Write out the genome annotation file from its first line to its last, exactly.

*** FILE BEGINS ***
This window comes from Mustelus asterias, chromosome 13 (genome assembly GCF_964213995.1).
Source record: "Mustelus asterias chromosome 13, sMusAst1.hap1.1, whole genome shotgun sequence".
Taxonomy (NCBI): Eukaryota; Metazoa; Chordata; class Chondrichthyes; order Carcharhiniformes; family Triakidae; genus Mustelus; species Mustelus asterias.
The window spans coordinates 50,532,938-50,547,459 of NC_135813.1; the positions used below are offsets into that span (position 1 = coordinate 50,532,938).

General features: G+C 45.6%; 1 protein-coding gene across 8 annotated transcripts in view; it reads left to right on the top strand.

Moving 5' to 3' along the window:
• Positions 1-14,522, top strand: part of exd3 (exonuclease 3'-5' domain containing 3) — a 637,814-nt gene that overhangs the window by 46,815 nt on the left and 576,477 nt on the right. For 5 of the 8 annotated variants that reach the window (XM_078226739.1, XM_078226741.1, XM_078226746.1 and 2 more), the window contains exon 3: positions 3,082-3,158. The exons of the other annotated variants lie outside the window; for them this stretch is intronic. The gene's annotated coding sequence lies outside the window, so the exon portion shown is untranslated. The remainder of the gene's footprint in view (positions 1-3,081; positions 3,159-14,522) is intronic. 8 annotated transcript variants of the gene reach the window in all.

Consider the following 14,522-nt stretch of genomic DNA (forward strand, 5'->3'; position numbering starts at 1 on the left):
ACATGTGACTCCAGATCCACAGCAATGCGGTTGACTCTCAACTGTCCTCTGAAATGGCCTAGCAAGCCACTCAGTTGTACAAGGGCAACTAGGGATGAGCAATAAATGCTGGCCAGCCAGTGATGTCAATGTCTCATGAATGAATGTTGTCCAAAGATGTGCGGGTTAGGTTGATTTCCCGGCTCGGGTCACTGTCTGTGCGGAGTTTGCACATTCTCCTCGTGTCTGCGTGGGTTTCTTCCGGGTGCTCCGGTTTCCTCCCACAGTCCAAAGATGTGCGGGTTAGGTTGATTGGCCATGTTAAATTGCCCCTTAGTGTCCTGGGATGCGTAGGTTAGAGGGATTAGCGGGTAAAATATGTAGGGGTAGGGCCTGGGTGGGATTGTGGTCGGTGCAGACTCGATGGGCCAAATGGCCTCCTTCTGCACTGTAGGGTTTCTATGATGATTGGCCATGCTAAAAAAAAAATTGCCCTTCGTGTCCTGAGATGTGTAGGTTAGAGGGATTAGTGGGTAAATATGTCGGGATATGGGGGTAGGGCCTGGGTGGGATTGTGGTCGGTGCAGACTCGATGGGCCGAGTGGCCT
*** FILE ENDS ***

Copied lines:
This window comes from Mustelus asterias, chromosome 13 (genome assembly GCF_964213995.1).
Source record: "Mustelus asterias chromosome 13, sMusAst1.hap1.1, whole genome shotgun sequence".
Taxonomy (NCBI): Eukaryota; Metazoa; Chordata; class Chondrichthyes; order Carcharhiniformes; family Triakidae; genus Mustelus; species Mustelus asterias.
The window spans coordinates 50,532,938-50,547,459 of NC_135813.1; the positions used below are offsets into that span (position 1 = coordinate 50,532,938).

General features: G+C 45.6%; 1 protein-coding gene across 8 annotated transcripts in view; it reads left to right on the top strand.

Moving 5' to 3' along the window:
• Positions 1-14,522, top strand: part of exd3 (exonuclease 3'-5' domain containing 3) — a 637,814-nt gene that overhangs the window by 46,815 nt on the left and 576,477 nt on the right. For 5 of the 8 annotated variants that reach the window (XM_078226739.1, XM_078226741.1, XM_078226746.1 and 2 more), the window contains exon 3: positions 3,082-3,158. The exons of the other annotated variants lie outside the window; for them this stretch is intronic. The gene's annotated coding sequence lies outside the window, so the exon portion shown is untranslated. The remainder of the gene's footprint in view (positions 1-3,081; positions 3,159-14,522) is intronic. 8 annotated transcript variants of the gene reach the window in all.

Consider the following 14,522-nt stretch of genomic DNA (forward strand, 5'->3'; position numbering starts at 1 on the left):
ACATGTGACTCCAGATCCACAGCAATGCGGTTGACTCTCAACTGTCCTCTGAAATGGCCTAGCAAGCCACTCAGTTGTACAAGGGCAACTAGGGATGAGCAATAAATGCTGGCCAGCCAGTGATGTCAATGTCTCATGAATGAATGTTGTCCAAAGATGTGCGGGTTAGGTTGATTTCCCGGCTCGGGTCACTGTCTGTGCGGAGTTTGCACATTCTCCTCGTGTCTGCGTGGGTTTCTTCCGGGTGCTCCGGTTTCCTCCCACAGTCCAAAGATGTGCGGGTTAGGTTGATTGGCCATGTTAAATTGCCCCTTAGTGTCCTGGGATGCGTAGGTTAGAGGGATTAGCGGGTAAAATATGTAGGGGTAGGGCCTGGGTGGGATTGTGGTCGGTGCAGACTCGATGGGCCAAATGGCCTCCTTCTGCACTGTAGGGTTTCTATGATGATTGGCCATGCTAAAAAAAAAATTGCCCTTCGTGTCCTGAGATGTGTAGGTTAGAGGGATTAGTGGGTAAATATGTCGGGATATGGGGGTAGGGCCTGGGTGGGATTGTGGTCGGTGCAGACTCGATGGGCCGAGTGGCCT